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First LD. Jam: not themed game, not solo. Realistic hacker simulator.
Before LD: static HTML/CSS/JS sketch for login screen and desktop. Private Github repo.
Day 1: terminal prototype, simple “internet” and system pages. Player which uses YouTube API.
Day 2: set up LAMP stack in a VM and worked on backend systems – translation, search, networking and URL handling. Made IRC with button mashing and delayed messages. Friend helped with dialogs.
Day 3: added ssh, integrated dialogs into IRC, created first two tasks and in-game blog with hints. Polished that a little: playlists, translation, icons, renaming, etc. Created an entry.
Reception: surprisingly well – I was a bit nervous if the game’s too short or not interesting. There was not enough hints and no “game’s over” message, though. There is a record of TVGS playing the game:
And a link for you to play it yourself. If you do, please leave some feedback!
I’ve got the idea for my first LD game a little bit before theme was announced. That’s why I’ve decided to take part in Jam and not to think about the theme. My game is a web-based hacker simulator game with realistic terminal commands.
Well, as I’ve decided to submit a Jam entry, I wasn’t really restricted with “only in 48 hours” and “do everything alone” rules, so I made a small sketch. It was static HTML page with some CSS and JS for login screen and a desktop page with some icons.
I’ve also asked some of my friends whether hey want to help me, and as they told me that they would, I’ve created a private Github repo for us to use.
The first day
On the first day I had some university lessons to attend to. Lucky for me, it was a lecture about something I already knew, so I could code instead. That’s how console prototype was created: there was no layouts, just JS code, which I’ve been executing through Firefox Developer’s Console. That’s not a real shell, of course, but it could parse the input string into arguments (supporting “quoted string” as a single argument and some escape sequences like \n). It also supported pipe |, because I already had an idea for that.
After those lessons I returned back to my room. First thing to do was to add that prototype to my sketch page and create some nice UI for it. I’ve actually been streaming all that to Twitch (even though noone does watch me), but I wasn’t recording.
Then I’ve started adding more pages into the “internet” of mine: some simple ones like Mailbox (totally static) and browseros system pages like settings, admin and no_internet.
By the end of the day I’ve also added a Play player, which is using YouTube API, and a temporary playlist to check that it works.
The second day
My friends helped me on the day two. One of them is really into web-development, but he was quite busy, so his total impact wasn’t as big as I thought it would be. The other one never worked with all that web stuff before, so I asked him to help me with the story and translation. I had some sketches for dialogs, but was working on the other things, so I explained him the story shortly and returned to my work.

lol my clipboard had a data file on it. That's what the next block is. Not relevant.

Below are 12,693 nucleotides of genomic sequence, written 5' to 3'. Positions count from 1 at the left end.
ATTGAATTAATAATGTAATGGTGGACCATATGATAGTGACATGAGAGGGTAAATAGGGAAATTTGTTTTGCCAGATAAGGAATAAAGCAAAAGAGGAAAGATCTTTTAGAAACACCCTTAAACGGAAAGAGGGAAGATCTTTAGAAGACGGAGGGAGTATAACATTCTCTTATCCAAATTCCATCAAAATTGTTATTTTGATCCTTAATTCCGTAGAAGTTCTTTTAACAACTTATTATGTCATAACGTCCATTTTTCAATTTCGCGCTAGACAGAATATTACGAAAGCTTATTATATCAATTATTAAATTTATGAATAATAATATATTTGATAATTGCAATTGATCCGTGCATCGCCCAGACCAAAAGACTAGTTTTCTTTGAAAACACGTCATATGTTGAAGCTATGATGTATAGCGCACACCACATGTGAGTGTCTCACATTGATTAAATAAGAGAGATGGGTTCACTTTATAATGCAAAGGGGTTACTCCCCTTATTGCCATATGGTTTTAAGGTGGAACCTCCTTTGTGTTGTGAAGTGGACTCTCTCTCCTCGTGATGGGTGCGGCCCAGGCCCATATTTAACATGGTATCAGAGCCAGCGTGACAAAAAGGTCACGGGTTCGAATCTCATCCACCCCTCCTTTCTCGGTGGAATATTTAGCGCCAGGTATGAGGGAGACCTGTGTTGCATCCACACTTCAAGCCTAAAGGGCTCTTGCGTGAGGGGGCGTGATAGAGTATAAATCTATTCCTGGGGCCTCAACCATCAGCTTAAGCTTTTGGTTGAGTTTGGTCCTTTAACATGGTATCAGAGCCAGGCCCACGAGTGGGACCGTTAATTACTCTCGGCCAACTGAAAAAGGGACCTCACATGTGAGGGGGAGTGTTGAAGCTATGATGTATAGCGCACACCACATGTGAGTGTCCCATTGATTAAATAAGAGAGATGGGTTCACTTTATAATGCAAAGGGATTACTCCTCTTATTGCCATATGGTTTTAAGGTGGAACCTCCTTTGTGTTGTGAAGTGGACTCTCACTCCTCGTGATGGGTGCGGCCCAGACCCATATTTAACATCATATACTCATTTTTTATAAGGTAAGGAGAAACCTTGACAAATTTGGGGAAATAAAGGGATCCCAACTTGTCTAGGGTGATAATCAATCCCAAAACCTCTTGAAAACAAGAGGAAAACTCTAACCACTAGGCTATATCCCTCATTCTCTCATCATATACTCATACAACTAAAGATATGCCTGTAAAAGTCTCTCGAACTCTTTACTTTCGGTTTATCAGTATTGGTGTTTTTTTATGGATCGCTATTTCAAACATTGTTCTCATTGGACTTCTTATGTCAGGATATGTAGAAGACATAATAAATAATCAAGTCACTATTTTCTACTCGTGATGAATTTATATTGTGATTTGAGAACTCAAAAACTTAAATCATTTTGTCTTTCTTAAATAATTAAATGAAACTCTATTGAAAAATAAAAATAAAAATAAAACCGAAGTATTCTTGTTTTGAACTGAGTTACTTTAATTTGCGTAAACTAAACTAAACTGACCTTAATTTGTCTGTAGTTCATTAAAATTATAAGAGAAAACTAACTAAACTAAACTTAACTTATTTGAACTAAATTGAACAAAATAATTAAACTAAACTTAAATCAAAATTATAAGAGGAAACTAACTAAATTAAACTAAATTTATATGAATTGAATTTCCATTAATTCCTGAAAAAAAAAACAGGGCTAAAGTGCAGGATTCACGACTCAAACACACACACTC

First of all, I had to start working on backend part of the game, because I knew that I want to hide some parts from the player. So I created a lightweight virtual machine and set up some LAMP stack on it, because that’s what I have on my site hosting (where I was planning to release my game on). That’s where PHP was added in. From now on the game wasn’t just a bunch of static HTML pages, and required some server. From the other hand, now I could add login and use database to store player’s progress.
I’ve also made translation on backend: user’s browser sends a cookie to server and depending on its value I’m sending one or another texts in response. I wanted to determine user’s language by IP, but PHP geoip module wasn’t available on my site’s hosting, so I had to remove it later on.
Then some other backend systems were added: search, “networks” and URL handling. Even though it’s possible to implement these on frontend, it would also be possible to look in the JS source code and see which IPs, URLs and sites in search index are available, meaning the players could possibly find something I don’t want them to find yet.
Search gets user’s query, splits it into separate words and then searches for similar keywords in the “index”. Index contains all sites I wanted to be searchable, its title and descriptions and arrays of keywords. To make search a little bit smarter, I’ve decided to use Levenstain distance to find out whether keywords are similar, but that’s why search sometimes returns some funny results.